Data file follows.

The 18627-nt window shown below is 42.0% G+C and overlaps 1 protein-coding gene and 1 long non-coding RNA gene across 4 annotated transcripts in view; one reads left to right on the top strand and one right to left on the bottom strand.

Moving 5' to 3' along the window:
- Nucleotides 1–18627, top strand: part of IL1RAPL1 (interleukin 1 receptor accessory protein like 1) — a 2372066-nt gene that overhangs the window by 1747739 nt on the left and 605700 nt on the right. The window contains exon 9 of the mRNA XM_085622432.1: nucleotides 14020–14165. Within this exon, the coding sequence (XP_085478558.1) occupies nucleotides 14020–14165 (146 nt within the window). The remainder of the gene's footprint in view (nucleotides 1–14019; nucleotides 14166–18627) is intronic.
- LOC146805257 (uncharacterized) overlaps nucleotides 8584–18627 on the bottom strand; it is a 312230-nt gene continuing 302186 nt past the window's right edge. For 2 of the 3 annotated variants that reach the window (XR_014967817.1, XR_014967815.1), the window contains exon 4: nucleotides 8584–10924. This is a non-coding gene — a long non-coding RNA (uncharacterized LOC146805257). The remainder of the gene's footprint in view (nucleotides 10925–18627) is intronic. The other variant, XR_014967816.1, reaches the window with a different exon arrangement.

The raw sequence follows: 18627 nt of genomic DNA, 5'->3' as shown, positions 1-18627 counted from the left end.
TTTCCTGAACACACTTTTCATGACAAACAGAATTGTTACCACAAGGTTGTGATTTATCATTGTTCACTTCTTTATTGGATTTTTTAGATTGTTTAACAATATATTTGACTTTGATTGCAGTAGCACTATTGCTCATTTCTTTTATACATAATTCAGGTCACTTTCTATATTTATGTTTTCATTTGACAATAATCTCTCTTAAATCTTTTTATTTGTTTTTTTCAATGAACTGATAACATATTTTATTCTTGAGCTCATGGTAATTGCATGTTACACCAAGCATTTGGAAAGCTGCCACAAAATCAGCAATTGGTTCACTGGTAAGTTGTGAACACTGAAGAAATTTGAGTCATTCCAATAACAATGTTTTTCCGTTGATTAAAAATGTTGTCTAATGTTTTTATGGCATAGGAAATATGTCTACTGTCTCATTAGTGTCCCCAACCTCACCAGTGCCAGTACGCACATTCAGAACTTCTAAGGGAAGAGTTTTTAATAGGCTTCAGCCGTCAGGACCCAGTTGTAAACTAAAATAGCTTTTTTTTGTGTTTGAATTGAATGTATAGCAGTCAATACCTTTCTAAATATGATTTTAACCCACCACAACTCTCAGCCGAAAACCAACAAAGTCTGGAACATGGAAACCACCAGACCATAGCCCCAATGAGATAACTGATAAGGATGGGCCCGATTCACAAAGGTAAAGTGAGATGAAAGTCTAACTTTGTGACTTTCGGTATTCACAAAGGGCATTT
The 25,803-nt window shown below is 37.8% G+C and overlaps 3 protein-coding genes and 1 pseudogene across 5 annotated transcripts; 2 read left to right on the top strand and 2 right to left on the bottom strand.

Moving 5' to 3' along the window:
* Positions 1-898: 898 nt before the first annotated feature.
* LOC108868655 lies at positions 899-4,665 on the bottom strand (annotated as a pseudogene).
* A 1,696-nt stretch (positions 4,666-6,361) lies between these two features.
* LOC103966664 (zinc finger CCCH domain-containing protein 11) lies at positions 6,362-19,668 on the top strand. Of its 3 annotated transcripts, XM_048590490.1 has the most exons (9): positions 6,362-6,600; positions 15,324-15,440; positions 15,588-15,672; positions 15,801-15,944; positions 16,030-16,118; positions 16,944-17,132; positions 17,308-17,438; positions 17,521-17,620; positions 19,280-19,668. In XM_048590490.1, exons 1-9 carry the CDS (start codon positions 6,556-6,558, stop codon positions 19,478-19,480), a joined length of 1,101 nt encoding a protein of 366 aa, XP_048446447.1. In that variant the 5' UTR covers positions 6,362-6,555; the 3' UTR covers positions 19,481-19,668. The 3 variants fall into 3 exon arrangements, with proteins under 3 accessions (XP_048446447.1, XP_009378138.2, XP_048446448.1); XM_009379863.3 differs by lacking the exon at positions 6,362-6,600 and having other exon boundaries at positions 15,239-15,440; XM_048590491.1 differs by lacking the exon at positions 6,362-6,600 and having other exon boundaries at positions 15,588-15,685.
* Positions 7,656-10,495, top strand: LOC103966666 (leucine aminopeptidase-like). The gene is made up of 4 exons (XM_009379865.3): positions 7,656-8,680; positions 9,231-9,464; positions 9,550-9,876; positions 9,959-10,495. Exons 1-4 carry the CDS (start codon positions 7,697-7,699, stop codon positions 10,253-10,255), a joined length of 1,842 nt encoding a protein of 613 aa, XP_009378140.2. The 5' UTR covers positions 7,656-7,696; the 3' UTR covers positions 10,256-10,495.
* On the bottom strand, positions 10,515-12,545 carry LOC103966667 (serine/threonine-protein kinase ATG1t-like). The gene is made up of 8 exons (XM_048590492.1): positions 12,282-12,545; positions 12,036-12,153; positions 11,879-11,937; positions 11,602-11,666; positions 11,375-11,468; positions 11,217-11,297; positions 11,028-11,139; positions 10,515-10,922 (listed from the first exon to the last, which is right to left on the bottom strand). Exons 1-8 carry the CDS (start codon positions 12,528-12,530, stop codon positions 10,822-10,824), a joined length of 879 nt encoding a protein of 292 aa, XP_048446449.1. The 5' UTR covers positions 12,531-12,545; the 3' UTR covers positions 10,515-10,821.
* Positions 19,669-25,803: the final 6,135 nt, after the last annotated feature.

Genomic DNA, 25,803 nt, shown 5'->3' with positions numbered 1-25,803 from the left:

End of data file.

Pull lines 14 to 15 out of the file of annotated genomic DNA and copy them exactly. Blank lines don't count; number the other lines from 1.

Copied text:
* On the bottom strand, positions 10,515-12,545 carry LOC103966667 (serine/threonine-protein kinase ATG1t-like). The gene is made up of 8 exons (XM_048590492.1): positions 12,282-12,545; positions 12,036-12,153; positions 11,879-11,937; positions 11,602-11,666; positions 11,375-11,468; positions 11,217-11,297; positions 11,028-11,139; positions 10,515-10,922 (listed from the first exon to the last, which is right to left on the bottom strand). Exons 1-8 carry the CDS (start codon positions 12,528-12,530, stop codon positions 10,822-10,824), a joined length of 879 nt encoding a protein of 292 aa, XP_048446449.1. The 5' UTR covers positions 12,531-12,545; the 3' UTR covers positions 10,515-10,821.
* Positions 19,669-25,803: the final 6,135 nt, after the last annotated feature.